Another important aspect of modernism which is present in Golding's novel is the epistemological dominant. When they get on the island the children are eager to know everything about it and therefore questions like: What is there to be known? Who knows it? How can I know this world? emerge in their minds. Slowly every one of them gets the answer to these questions. The children are not the only ones who are left with these questions, the reader also. When beginning to read the text, numerous questions emerge in the reader's mind, and in the case of Lord of the Flies they are related to the epistemological dominant. In this respect, the reader epistemological progress through the novel imitates the way we acquire empirical knowledge of the actual social and physical world by means of observation of details, behavior and events.

An important trait that differentiates modernism from postmodernism is the crono-topical contextualization. While modernism tries to avoid, and sometimes even reject it totally, postmodernist authors foreground it. Therefore in Golding's novel there are no exact dates or names of places, everything is vague. The reader only gets to know that the boys find themselves during a war, they are the only survivors and they are on a deserted island. What we know exactly is that they are British and that the action takes place at the dawn of the next world war. We can only assume that this is the Cold War, since the book was written in the 1950's.

Even if Golding doesn't mention the exact place and time when the novel takes place, it can still be considered a realistic novel. Of course that I do not mean realistic in the sense of the Enlightenment. During the twentieth century realist writing became the focus of critical attack, because both modernism and postmodernism, have tried to define themselves against their own versions of realism and have created a many-faceted critique of realist forms. Both trends tend not to focus anymore on the external reality. They have moved the idea of reality to the inner world. In this sense, Golding tries to present the inner life of the boys, their feelings, their ideas. He manages to do this magnificently because of his own experience with the war.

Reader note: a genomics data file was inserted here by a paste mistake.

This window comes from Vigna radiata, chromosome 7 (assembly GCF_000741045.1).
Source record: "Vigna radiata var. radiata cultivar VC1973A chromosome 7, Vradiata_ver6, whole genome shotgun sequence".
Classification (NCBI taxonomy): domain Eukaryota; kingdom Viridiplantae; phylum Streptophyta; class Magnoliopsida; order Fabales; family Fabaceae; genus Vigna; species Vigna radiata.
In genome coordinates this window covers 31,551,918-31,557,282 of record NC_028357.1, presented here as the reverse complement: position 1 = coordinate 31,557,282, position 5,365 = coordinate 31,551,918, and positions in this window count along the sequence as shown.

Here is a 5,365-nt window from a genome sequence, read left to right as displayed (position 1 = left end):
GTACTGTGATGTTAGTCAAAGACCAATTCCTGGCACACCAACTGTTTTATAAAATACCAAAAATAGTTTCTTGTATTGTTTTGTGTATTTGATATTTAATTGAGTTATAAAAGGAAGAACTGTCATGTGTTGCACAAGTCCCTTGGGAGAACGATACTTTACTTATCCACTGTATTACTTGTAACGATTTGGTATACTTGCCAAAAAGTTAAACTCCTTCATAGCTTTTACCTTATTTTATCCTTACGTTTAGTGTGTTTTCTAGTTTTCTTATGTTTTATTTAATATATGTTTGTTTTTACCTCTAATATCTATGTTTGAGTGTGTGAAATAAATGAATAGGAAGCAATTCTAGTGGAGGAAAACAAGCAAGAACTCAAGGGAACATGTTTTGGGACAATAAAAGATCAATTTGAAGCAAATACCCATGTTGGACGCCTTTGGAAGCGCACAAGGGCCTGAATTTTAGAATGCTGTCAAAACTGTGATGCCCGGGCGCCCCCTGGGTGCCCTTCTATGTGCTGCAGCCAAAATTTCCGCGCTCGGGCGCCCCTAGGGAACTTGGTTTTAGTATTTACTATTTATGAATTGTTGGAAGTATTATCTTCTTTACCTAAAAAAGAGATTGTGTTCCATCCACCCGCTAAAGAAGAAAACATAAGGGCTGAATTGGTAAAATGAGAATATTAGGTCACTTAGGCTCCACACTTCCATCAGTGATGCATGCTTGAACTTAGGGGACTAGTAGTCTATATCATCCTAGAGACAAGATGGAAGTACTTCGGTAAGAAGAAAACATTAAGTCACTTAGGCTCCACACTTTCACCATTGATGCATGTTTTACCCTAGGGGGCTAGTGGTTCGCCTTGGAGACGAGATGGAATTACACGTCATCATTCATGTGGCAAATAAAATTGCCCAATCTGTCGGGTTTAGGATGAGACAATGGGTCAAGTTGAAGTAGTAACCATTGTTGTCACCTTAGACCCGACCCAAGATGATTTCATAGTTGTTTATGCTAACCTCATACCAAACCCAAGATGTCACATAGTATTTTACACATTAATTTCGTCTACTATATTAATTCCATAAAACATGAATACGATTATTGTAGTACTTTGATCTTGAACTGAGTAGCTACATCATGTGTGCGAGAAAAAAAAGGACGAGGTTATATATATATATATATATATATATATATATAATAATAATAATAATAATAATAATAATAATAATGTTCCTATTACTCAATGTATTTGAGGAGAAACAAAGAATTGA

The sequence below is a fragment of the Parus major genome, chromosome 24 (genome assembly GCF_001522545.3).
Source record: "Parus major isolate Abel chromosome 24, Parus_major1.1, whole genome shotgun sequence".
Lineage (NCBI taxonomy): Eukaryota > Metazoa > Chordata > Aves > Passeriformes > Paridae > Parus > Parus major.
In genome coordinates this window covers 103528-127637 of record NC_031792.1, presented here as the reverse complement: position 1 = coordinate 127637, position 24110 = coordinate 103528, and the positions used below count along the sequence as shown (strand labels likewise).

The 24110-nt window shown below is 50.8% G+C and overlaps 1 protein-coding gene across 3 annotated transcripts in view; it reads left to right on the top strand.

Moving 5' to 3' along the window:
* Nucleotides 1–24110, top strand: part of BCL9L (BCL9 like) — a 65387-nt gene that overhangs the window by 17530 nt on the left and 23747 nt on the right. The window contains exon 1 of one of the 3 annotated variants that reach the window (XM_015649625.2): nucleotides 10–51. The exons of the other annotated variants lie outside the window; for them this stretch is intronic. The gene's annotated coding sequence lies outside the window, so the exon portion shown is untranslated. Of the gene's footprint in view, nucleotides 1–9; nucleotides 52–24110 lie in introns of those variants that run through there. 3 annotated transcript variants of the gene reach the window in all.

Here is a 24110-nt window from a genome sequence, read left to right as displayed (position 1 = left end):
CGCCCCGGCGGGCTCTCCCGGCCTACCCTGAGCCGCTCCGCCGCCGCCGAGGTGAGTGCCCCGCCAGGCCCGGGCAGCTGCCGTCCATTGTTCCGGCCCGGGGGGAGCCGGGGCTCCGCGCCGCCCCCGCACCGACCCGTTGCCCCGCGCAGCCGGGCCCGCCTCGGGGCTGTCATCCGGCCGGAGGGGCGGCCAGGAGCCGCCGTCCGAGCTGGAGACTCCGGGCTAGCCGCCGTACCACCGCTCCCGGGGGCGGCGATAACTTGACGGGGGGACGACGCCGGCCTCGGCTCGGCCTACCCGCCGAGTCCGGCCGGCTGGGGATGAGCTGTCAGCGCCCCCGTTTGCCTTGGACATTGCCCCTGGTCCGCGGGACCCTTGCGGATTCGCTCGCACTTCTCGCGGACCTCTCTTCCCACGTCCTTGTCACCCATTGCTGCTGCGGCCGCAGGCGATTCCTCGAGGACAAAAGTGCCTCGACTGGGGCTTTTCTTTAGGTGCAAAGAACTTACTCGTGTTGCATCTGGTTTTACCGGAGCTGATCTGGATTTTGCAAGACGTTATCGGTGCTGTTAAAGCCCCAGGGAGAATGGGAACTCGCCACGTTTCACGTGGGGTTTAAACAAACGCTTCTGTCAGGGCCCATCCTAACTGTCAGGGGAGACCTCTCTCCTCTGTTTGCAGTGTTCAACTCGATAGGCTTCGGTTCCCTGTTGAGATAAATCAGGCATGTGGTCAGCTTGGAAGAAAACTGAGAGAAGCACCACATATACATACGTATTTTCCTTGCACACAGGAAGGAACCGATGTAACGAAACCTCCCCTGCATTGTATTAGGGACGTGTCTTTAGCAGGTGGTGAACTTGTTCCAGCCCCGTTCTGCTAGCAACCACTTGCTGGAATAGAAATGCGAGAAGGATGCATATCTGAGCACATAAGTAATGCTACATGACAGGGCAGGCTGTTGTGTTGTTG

Ian McEwan and postmodernism

McEwan was born in Aldershot, Hampshire, on 21 June 1948, the son of David McEwan and Rose Lilian Violet. He spent much of his childhood in East Asia, Germany and North Africa, where his father, a Scottish army officer, was posted. His family returned to England when he was twelve. He was educated at Woolverstone Hall School; the University of Sussex, receiving his degree in English literature in 1970; and the University of East Anglia, where he was one of the first graduates of Malcolm Bradbury's pioneering creative writing course.

Considered as a great innovator of British literature and often compared to D.H. Lawrence, McEwan published for the first time in 1975 a collection of short stories entitled First Love Last Rites, collection which won the Somerset Maugham Award in 1976. He achieved notoriety in 1979 when the BBC suspended production of his play Solid Geometry because of its supposed obscenity. But his best writing came in 2001; Atonement is a novel that was named by the Times Magazine the best book of 2002, and which was shortlisted for the Booker Prize, although at first it was considered his weakest novel.